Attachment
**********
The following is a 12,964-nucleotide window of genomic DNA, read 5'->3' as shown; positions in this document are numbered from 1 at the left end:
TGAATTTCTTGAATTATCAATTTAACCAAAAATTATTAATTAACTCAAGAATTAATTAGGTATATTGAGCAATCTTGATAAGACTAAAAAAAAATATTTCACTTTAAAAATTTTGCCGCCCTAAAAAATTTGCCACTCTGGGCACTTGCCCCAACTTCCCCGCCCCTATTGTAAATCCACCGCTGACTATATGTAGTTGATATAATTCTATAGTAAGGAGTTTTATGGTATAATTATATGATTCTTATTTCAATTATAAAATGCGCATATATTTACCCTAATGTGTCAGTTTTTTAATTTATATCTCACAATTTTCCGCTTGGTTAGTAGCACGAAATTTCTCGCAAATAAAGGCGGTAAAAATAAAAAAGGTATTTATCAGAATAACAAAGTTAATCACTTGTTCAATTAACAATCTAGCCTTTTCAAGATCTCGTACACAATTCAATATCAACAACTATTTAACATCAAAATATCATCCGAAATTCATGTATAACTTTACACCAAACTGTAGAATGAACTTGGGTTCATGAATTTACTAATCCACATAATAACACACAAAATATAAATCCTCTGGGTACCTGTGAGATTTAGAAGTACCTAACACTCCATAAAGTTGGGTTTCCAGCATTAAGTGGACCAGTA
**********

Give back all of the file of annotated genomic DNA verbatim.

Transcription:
The following is a 12,964-nucleotide window of genomic DNA, read 5'->3' as shown; positions in this document are numbered from 1 at the left end:
TGAATTTCTTGAATTATCAATTTAACCAAAAATTATTAATTAACTCAAGAATTAATTAGGTATATTGAGCAATCTTGATAAGACTAAAAAAAAATATTTCACTTTAAAAATTTTGCCGCCCTAAAAAATTTGCCACTCTGGGCACTTGCCCCAACTTCCCCGCCCCTATTGTAAATCCACCGCTGACTATATGTAGTTGATATAATTCTATAGTAAGGAGTTTTATGGTATAATTATATGATTCTTATTTCAATTATAAAATGCGCATATATTTACCCTAATGTGTCAGTTTTTTAATTTATATCTCACAATTTTCCGCTTGGTTAGTAGCACGAAATTTCTCGCAAATAAAGGCGGTAAAAATAAAAAAGGTATTTATCAGAATAACAAAGTTAATCACTTGTTCAATTAACAATCTAGCCTTTTCAAGATCTCGTACACAATTCAATATCAACAACTATTTAACATCAAAATATCATCCGAAATTCATGTATAACTTTACACCAAACTGTAGAATGAACTTGGGTTCATGAATTTACTAATCCACATAATAACACACAAAATATAAATCCTCTGGGTACCTGTGAGATTTAGAAGTACCTAACACTCCATAAAGTTGGGTTTCCAGCATTAAGTGGACCAGTA